Initial Consultation – Call Now

A Voice Of Reason During The Turmoil Of  Family Law Disputes

You Are Here:

Understanding the importance of fathers to their children

On Behalf of | May 12, 2017 | Divorce |

Many of us have long known the importance that fathers play in their children’s lives. But recent studies show that this relationship may be even healthier than we realize. The National Health Statistics Report “Fathers’ Involvement With Their Children: United States, 2006-2010” show significant improvements in a child’s schooling and behavior when fathers are in their children’s lives.

With today’s ever-changing economy and working class, it is becoming more common that women are pursuing their careers allowing fathers to take over what previously had been more of a mother’s role. “Stay at home Dads” are not uncommon now. In fact, by spring of 2011, nearly one in five preschoolers were primarily cared for by the dad while mom was at work. A father’s involvement in a child’s life has additional benefits beyond a necessary bonding.

According to various sources, preschoolers who had active fathers in their upbringing had stronger verbal skills and fewer disciplinary problems. Girls with active and strong relationships tend to do better in mathematics, and boys with strong relationships with their fathers received higher grades and performed stronger on achievement tests.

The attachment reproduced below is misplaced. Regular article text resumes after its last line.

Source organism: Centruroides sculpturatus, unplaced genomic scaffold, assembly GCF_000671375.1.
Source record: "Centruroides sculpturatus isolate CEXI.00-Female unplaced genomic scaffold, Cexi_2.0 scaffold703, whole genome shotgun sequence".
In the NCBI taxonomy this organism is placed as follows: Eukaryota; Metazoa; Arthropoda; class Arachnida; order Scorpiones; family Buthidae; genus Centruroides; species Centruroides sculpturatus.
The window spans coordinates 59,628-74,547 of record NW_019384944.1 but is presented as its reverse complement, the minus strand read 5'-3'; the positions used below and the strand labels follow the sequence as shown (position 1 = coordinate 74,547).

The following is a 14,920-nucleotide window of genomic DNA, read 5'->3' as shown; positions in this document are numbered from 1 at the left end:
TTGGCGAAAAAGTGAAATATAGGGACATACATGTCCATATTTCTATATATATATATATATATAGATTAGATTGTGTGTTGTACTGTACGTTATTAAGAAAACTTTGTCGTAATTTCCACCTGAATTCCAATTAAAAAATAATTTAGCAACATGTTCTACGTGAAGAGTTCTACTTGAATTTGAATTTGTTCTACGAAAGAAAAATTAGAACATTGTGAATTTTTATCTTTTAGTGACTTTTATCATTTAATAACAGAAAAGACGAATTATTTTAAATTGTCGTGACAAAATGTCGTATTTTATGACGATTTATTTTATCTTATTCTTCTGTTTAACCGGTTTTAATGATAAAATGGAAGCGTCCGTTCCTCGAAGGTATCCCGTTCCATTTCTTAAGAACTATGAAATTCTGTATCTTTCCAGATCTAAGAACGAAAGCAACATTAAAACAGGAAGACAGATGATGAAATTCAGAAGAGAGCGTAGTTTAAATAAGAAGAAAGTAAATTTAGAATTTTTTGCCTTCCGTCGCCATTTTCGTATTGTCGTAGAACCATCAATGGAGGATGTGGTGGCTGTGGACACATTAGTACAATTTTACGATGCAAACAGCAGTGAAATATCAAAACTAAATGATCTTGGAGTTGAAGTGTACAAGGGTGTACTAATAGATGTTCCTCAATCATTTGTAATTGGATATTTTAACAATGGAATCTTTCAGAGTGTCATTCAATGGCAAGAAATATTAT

Every parent wants what is best for their children. When in the process of a divorce, fathers may find it difficult to obtain the custody or visitation rights they believe they deserve. If you are about to enter into a divorce, you may want to protect your wishes and your child’s best interests by finding a strong law firm who can work with you in the courts to get you the rights you deserve. It is not a decision you should take lightly.

Source: National Responsible Fatherhood Clearinghouse, “Dad Stats,” Accessed May 8, 2017


RSS Feed

FindLaw Network

Schedule A Consultation Today

Contact Us

John T. Chamberlin, Attorney at Law
//Long form disclaimer close on escape(contact)